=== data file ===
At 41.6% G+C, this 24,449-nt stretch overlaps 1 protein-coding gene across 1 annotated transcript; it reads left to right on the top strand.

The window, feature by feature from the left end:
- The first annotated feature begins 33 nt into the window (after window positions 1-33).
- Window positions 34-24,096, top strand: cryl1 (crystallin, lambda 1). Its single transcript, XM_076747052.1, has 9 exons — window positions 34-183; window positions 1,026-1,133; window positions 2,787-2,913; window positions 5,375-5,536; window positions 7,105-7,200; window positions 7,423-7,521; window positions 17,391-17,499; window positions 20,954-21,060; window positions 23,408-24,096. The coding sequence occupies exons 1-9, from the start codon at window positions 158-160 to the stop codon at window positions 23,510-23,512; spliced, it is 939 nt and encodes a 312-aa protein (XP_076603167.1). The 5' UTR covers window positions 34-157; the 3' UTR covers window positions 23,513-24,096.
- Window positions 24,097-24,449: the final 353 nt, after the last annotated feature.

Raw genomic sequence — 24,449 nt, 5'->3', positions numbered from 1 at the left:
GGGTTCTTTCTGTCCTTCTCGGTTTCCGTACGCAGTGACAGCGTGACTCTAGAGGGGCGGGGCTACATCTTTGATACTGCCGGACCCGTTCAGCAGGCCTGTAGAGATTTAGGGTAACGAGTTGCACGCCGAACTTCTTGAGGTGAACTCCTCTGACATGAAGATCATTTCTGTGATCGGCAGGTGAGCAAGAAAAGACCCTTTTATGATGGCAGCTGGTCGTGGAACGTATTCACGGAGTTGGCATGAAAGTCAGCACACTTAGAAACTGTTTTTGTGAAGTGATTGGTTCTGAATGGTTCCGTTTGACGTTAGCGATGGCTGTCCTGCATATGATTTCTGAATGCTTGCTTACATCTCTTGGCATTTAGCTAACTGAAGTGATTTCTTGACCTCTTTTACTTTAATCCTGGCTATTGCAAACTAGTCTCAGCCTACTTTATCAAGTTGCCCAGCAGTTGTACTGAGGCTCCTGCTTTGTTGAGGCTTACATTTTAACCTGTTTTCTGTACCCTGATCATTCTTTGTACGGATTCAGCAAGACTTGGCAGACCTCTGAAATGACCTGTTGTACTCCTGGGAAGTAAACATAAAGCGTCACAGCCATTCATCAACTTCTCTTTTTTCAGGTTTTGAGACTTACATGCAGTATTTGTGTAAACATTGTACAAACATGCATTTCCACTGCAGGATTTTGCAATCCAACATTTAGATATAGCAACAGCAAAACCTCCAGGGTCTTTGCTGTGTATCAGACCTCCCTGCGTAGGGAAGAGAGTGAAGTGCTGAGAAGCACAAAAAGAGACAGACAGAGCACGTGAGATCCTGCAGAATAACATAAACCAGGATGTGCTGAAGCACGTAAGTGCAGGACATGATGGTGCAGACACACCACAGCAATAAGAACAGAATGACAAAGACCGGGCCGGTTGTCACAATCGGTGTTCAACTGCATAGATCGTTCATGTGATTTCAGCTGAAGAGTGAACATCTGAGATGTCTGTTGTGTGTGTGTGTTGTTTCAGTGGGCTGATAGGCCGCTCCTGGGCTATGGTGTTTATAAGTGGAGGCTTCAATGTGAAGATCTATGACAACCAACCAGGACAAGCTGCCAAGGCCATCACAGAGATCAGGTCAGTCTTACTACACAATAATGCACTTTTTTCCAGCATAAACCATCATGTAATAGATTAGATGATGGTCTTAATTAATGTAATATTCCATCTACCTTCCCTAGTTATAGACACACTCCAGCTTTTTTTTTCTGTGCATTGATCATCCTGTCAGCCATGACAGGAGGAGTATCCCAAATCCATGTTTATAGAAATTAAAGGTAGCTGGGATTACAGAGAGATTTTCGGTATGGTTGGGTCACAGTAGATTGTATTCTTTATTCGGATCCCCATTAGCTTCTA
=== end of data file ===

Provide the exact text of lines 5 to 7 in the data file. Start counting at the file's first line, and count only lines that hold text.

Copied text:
- Window positions 24,097-24,449: the final 353 nt, after the last annotated feature.

Raw genomic sequence — 24,449 nt, 5'->3', positions numbered from 1 at the left:
GGGTTCTTTCTGTCCTTCTCGGTTTCCGTACGCAGTGACAGCGTGACTCTAGAGGGGCGGGGCTACATCTTTGATACTGCCGGACCCGTTCAGCAGGCCTGTAGAGATTTAGGGTAACGAGTTGCACGCCGAACTTCTTGAGGTGAACTCCTCTGACATGAAGATCATTTCTGTGATCGGCAGGTGAGCAAGAAAAGACCCTTTTATGATGGCAGCTGGTCGTGGAACGTATTCACGGAGTTGGCATGAAAGTCAGCACACTTAGAAACTGTTTTTGTGAAGTGATTGGTTCTGAATGGTTCCGTTTGACGTTAGCGATGGCTGTCCTGCATATGATTTCTGAATGCTTGCTTACATCTCTTGGCATTTAGCTAACTGAAGTGATTTCTTGACCTCTTTTACTTTAATCCTGGCTATTGCAAACTAGTCTCAGCCTACTTTATCAAGTTGCCCAGCAGTTGTACTGAGGCTCCTGCTTTGTTGAGGCTTACATTTTAACCTGTTTTCTGTACCCTGATCATTCTTTGTACGGATTCAGCAAGACTTGGCAGACCTCTGAAATGACCTGTTGTACTCCTGGGAAGTAAACATAAAGCGTCACAGCCATTCATCAACTTCTCTTTTTTCAGGTTTTGAGACTTACATGCAGTATTTGTGTAAACATTGTACAAACATGCATTTCCACTGCAGGATTTTGCAATCCAACATTTAGATATAGCAACAGCAAAACCTCCAGGGTCTTTGCTGTGTATCAGACCTCCCTGCGTAGGGAAGAGAGTGAAGTGCTGAGAAGCACAAAAAGAGACAGACAGAGCACGTGAGATCCTGCAGAATAACATAAACCAGGATGTGCTGAAGCACGTAAGTGCAGGACATGATGGTGCAGACACACCACAGCAATAAGAACAGAATGACAAAGACCGGGCCGGTTGTCACAATCGGTGTTCAACTGCATAGATCGTTCATGTGATTTCAGCTGAAGAGTGAACATCTGAGATGTCTGTTGTGTGTGTGTGTTGTTTCAGTGGGCTGATAGGCCGCTCCTGGGCTATGGTGTTTATAAGTGGAGGCTTCAATGTGAAGATCTATGACAACCAACCAGGACAAGCTGCCAAGGCCATCACAGAGATCAGGTCAGTCTTACTACACAATAATGCACTTTTTTCCAGCATAAACCATCATGTAATAGATTAGATGATGGTCTTAATTAATGTAATATTCCATCTACCTTCCCTAGTTATAGACACACTCCAGCTTTTTTTTTCTGTGCATTGATCATCCTGTCAGCCATGACAGGAGGAGTATCCCAAATCCATGTTTATAGAAATTAAAGGTAGCTGGGATTACAGAGAGATTTTCGGTATGGTTGGGTCACAGTAGATTGTATTCTTTATTCGGATCCCCATTAGCTTCTA